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Delay time at a customer’s dock can be one of the biggest drains on profit for any size motor carrier.

Delay time has a direct relationship to the cost of operations, including:

  • Driver cost per hour,
  • Vehicle and equipment costs,
  • Fuel costs, and
  • Asset utilization costs.

Whatever the method, one fact is clear: When a driver and the equipment sit idle, costs rise, and revenues shrink.

Driver capacity

Some carriers are searching for answers on how they can add to their fleet to offset these costs, asking. “Does it make any sense to leave viable business on the table when all we need is another truck and a driver?”

Due to the driver shortage, demands on capacity continue to inch upward, causing many carriers to rethink their position in the marketplace and further manage their costs based on their capacity.

Reduce idle time

Given the need for carriers to maximize their drivers’ time, what is the strategy for curbing idle time — a wasteful, yet often accepted cost of doing business? Carriers ultimately hold the key to either tolerating it or developing an alternative that minimizes or eliminates the loss and must:

Know the costs. This is fundamental for any type of business. Making uninformed decisions without knowing the facts will jeopardize profits. Fuel costs alone vary from day to day, causing operational costs to fluctuate without warning. The way costs are stated is also of importance — cost per mile, cost per hour, vehicle costs per mile/hour actual vs. expected, cost per customer, cost per lane, etc. The point is to know your costs and where the boundaries lie between profit and loss.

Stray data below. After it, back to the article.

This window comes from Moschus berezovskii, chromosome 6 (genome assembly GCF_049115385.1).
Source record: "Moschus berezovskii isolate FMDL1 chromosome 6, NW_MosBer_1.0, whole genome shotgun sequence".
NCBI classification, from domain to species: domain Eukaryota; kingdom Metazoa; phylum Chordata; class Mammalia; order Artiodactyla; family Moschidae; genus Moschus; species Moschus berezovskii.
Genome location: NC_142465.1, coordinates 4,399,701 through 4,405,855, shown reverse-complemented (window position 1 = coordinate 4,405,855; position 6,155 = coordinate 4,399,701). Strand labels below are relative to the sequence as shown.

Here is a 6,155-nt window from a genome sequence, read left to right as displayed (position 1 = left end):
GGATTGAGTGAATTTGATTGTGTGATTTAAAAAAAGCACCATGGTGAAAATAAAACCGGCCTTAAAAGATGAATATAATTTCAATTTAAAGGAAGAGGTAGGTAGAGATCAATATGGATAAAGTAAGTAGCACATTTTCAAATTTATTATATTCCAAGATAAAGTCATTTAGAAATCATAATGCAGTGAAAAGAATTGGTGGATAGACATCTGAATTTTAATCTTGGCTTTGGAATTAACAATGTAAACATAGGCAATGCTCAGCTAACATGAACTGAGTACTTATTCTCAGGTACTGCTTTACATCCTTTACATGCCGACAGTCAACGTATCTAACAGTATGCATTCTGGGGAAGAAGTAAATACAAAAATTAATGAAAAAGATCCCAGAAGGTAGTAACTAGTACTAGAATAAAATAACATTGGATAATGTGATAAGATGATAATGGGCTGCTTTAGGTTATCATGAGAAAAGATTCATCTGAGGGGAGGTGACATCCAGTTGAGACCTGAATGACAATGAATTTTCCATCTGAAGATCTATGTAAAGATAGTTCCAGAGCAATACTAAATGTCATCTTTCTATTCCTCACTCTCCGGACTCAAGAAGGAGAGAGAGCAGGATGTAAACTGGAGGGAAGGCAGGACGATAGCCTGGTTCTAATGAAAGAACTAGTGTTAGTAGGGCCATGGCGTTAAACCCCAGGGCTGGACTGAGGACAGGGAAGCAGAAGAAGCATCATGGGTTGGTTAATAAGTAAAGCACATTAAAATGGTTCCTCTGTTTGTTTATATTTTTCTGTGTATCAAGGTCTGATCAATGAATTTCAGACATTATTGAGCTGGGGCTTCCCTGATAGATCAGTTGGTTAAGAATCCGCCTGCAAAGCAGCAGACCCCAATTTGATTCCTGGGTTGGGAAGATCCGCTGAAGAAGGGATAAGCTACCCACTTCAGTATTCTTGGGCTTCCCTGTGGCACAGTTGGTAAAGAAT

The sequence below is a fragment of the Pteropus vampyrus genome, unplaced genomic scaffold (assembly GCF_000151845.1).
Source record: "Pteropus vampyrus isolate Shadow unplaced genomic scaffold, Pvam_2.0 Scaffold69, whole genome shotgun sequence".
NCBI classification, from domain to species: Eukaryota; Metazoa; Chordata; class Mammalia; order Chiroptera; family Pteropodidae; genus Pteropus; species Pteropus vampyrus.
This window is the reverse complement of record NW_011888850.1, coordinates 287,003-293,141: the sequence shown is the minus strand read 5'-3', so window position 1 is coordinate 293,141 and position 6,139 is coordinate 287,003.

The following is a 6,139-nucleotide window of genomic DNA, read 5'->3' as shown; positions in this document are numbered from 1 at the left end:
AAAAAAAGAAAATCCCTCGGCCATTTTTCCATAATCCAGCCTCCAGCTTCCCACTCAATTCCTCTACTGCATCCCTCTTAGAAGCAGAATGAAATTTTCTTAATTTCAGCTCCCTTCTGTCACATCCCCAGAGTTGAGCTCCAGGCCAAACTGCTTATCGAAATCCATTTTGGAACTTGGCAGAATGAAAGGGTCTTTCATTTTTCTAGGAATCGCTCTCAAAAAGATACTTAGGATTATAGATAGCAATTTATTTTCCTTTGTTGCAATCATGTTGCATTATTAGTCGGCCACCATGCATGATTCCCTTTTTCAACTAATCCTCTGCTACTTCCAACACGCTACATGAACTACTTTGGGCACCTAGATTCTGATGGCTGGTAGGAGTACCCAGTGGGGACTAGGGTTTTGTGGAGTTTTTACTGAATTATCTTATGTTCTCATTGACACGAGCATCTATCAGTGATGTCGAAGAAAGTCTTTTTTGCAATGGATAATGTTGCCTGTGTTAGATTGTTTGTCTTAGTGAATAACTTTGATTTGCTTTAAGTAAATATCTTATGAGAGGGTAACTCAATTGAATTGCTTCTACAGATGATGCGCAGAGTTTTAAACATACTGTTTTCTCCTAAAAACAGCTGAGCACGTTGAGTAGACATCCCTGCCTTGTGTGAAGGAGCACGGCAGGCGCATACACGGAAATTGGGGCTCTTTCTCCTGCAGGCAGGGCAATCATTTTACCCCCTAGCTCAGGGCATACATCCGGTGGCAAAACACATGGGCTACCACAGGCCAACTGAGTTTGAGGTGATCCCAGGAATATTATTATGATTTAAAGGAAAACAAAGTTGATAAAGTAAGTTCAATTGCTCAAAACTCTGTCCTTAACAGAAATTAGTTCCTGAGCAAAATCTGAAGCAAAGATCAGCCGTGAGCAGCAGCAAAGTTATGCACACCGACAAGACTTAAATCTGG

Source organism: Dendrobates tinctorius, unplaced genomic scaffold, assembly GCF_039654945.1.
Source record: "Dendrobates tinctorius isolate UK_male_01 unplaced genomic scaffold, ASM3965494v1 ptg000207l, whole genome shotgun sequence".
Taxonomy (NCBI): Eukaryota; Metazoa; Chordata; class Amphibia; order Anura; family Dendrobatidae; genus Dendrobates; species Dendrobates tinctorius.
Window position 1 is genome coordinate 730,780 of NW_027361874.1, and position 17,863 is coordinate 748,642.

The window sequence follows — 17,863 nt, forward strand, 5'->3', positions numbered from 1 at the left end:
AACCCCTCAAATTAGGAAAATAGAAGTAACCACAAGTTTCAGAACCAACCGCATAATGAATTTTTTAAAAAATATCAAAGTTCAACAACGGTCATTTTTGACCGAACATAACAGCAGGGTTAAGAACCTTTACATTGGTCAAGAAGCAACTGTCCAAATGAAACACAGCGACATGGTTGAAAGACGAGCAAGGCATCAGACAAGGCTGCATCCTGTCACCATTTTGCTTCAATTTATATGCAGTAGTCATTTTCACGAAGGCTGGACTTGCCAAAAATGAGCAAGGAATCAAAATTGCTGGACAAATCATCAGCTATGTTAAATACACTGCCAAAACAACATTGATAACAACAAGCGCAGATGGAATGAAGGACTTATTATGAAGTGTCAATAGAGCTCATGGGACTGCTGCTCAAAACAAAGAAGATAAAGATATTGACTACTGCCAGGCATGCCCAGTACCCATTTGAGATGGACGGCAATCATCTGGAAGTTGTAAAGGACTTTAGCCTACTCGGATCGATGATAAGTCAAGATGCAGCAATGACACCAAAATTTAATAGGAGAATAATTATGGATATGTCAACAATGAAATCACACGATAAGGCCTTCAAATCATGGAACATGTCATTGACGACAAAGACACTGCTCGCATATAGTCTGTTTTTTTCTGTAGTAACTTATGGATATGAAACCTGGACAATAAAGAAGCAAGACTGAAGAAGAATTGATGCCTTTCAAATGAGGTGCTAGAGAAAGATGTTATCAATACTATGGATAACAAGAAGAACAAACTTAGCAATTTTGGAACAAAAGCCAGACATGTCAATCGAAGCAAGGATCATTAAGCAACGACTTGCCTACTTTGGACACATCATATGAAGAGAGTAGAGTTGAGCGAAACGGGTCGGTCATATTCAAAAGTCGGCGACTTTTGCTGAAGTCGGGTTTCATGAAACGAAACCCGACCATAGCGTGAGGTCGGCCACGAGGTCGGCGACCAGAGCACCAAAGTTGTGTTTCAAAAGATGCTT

Know the customers. Carriers should consider discussions with the customer on forming strategies that can benefit the business needs of both parties. Strategies such as appointment scheduling, load consolidations, or a combined input affecting logistical needs for customer and carrier can all help reduce costs. Consider what other alternatives exist to solidify supply chain connections.

Know the market. Carriers must always monitor changing economic and market conditions. Capacity constraints and driver shortages may generate trade-offs in the marketplace that both the carrier and the customer can strategize. In the meantime, the carrier must be prepared to answer: what are the customer needs, and does our service answer the voice of the customer?

Vigilance is necessary

Cost management has always been a focal point for successful companies regardless of the economic environment. Carriers must continue to scrutinize fuel, especially when this cost is on this rise as it is now. Driver recruitment and retention continue to be costly and a great concern for the industry. Equipment costs must also be monitored daily. And while rates may be on the increase now, margins can be threatened in any type of economy.

Managing costs to the operation, such as delay time at a customer’s dock, will involve collaboration between the carrier and the customer. But for collaboration to be effective, the carrier must know its costs, the customer’s needs, and the market driving the need.